Acceptedpaper is unanimously recommended for publication in the present form or after some minor corrections suggested by the editors and/or reviewers.

Accepted with requirement of some revisions  paper is recommended for publication only after making some corrections and improvements according to the directions given by the editors and/or reviewers.

Conditionally accepted – paper is recommended for publication conditionally after correcting and re-editing it thoroughly according to the directions given by the editors and reviewers. A reconsideration by the reviewer may be needed.

Rejectedpaper is not recommended for publication. It contains some major mistakes or serious shortcomings and needs profound restructuring before it is, possibly, resubmitted.

  • Once the reviews have been received, the conclusion is sent to the corresponding author by email with the possible suggestions and criticisms serving to improve the submitted material (normally the corrections should be made within 1 week).
  • If the reviewers have no objections to the submission and when the author has complied with the requirements of the editors, the submitted paper is ultimately accepted for publication in the particular issue of the journal.

The prospective authors are kindly asked to conform to these FORMAT GUIDELINES:

  • The languages accepted for publication are: English, German and Polish.
  • Articles submitted for publication in Argument: BPJ should be addressed to: In order that manuscripts may be blind-reviewed (i.e. read in ignorance of authorship), we request that names of authors and their institutional affiliations not appear on manuscripts or the electronic copy.
  • The list of references (full bibliography), including both the primary and secondary sources, should be enclosed at the end of the paper. For details see below.
  • An abstract of 200–250 words at the beginning of the paper is required, as well as a few keywords.
    • The summary should have a structured form, i.e. reflect structure of an article (background, material and methods, results, conclusion).
    • Key words should not repeat the title of the manuscript.
  • Do attach in a separate file one-paragraph author’s bio (academic degree, affiliation, main interests and titles of recent publications, etc.).
  • Author’s current postal address.
  • All contributions should be written in MS-Word; Font: Times New Roman, 12 point (for the main text) and 10 point (for the footnotes); spacing: 1,5 for the main text, or 1,0 for the footnotes and for extended (40 words or longer) quotations, which should be inset and single-spaced. Margins: 1 inch margins on all sides Justification: full justification; turn off the hyphenation option in your software to avoid end-of-line hyphens.
  • Persons (authors, editors, etc.) referred to in the paper for the first time should be mentioned with their full first name. In subsequent occurrences and in bibliography use initials only (e.g., J.P. Smith).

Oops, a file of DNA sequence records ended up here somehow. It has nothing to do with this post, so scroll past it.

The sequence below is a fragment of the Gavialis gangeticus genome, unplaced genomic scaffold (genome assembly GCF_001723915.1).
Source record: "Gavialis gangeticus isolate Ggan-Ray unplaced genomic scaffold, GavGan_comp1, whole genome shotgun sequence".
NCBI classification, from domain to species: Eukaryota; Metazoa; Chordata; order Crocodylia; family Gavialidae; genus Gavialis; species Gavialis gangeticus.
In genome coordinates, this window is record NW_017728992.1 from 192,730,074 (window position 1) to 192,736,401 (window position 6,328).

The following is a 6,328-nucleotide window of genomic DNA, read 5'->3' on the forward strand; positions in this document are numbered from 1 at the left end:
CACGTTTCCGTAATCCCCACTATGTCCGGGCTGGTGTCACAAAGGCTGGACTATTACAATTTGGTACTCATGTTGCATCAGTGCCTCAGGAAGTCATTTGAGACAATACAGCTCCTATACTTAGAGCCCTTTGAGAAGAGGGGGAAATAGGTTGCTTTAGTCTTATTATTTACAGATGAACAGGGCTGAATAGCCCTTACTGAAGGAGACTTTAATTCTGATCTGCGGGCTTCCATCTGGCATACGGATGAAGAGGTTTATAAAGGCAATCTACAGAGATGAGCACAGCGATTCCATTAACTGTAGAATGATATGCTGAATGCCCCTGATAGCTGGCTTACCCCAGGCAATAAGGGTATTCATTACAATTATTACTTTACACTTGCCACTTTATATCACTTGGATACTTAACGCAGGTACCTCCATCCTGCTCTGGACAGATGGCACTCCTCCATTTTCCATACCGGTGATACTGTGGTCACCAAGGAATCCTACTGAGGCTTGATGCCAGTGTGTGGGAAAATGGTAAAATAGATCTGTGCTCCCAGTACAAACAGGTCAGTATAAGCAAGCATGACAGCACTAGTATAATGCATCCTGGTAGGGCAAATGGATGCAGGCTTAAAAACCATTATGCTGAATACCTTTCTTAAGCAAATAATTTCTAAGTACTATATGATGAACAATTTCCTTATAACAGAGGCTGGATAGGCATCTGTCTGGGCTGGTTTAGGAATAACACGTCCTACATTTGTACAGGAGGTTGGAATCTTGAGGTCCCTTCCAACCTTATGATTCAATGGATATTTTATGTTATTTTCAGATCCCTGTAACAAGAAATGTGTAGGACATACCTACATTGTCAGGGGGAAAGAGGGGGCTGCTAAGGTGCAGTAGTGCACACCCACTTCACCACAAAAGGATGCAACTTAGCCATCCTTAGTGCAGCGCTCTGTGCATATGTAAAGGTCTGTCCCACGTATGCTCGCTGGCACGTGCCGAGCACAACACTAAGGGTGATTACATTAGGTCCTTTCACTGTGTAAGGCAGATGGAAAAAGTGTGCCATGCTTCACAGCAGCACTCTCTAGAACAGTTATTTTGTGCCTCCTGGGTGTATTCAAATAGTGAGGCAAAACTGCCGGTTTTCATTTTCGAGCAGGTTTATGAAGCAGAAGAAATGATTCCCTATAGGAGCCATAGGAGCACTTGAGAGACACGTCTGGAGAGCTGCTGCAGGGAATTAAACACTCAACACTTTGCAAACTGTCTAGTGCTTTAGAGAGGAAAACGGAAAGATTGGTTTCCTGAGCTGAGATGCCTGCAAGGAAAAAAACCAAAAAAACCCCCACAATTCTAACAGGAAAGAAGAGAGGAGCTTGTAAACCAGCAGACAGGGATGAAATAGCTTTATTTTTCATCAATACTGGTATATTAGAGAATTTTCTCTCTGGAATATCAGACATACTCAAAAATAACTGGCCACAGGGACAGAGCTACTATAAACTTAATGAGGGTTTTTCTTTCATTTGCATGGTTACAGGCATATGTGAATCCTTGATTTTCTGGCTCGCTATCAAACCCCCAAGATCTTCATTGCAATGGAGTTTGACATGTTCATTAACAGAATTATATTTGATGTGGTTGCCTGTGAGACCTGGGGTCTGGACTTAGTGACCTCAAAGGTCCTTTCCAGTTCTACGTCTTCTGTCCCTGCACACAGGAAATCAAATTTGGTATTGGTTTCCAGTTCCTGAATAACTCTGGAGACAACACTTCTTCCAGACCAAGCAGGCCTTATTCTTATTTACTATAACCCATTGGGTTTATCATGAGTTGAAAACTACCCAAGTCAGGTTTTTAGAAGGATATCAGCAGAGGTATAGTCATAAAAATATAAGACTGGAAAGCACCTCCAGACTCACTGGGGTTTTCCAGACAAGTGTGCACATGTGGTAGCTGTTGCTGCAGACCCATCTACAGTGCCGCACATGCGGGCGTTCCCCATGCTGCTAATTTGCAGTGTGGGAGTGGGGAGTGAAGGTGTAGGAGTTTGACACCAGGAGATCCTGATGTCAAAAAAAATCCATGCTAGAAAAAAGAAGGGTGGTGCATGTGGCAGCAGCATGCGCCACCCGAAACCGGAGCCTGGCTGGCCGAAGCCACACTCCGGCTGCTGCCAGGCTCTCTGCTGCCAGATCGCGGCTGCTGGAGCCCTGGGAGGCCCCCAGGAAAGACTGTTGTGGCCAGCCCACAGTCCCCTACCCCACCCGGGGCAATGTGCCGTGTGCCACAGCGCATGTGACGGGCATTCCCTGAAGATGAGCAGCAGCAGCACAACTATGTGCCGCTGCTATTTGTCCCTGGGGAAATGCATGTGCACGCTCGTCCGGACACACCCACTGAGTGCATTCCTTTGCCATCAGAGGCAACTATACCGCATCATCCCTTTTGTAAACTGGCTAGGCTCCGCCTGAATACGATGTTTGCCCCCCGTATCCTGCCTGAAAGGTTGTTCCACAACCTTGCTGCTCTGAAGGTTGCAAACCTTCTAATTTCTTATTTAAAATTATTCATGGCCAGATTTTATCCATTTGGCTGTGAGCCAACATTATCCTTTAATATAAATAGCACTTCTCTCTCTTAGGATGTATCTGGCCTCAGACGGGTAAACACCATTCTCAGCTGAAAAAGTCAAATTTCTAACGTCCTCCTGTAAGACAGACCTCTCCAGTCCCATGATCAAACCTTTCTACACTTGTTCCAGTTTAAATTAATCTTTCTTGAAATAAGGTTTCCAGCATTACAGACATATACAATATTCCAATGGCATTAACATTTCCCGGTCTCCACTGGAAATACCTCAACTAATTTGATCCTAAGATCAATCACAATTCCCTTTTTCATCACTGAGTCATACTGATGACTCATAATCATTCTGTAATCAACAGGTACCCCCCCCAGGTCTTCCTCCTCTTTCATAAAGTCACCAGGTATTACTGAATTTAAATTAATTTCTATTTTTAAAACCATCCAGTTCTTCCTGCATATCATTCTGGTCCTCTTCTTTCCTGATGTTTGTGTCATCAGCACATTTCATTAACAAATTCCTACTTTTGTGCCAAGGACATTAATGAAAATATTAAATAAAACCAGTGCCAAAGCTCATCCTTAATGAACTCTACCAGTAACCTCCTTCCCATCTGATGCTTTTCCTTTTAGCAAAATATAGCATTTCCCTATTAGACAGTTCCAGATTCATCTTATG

• Quotation: use ‘single quotation marks’ to set off quotations within the text, and “use double quotation marks” to set off quotations within quotations. When citing sources both in the body of the text and in the footnotes, use short form citations, e.g.  … in Smith (2004: 265)… or … (Smith, 2004: 265). If you refer to the source to compare only, use: (e.g. Smith, 2004).
  • For longer comments use footnotes. Footnotes, when used, should contain only substantive information. Bibliographic citation should be in-line (see below for examples). Note indicators are superscripted arabic numbers without parentheses.
  • Titles: Book titles are italicised; article titles are enclosed in quotation marks if mentioned in the body of the text (but skip quotation marks in Bibliography). Conference titles are in quotation marks, not italics.
  • Foreign Language Issues: all technical terms in Latin, Greek, Sanskrit, Chinese, French, etc., except proper names, are italicised.
  • Use a font that contains characters with the necessary diacritical marks. We recommend Times Roman Transliteration.
  • Follow British spelling, for example for words ending in -ise/-ize use -ise. The -yse form for such words as ‘analyse’ is the only correct spelling in British English. Also use British punctuation style: commas, full stops, semi-colons, question marks and exclamation marks fall within quotation marks only if they are part of the quoted material.
  • Main headings are CAPITALISED, and the sub-heading  s p a c e d.
  • Any terms or phrases emphasised by the author are  s p a c e d (NOT italicised or boldfaced).
  • Grammar: ‘That’ to be used only in restrictive relative clauses; ‘which’ to be used in descriptive relative clauses. ‘Since’ to be used only with reference to a passed period of time, not as a synonym of ‘because’; ‘while’ to be changed to ‘although’ when not used specifically in terms of a time relationship.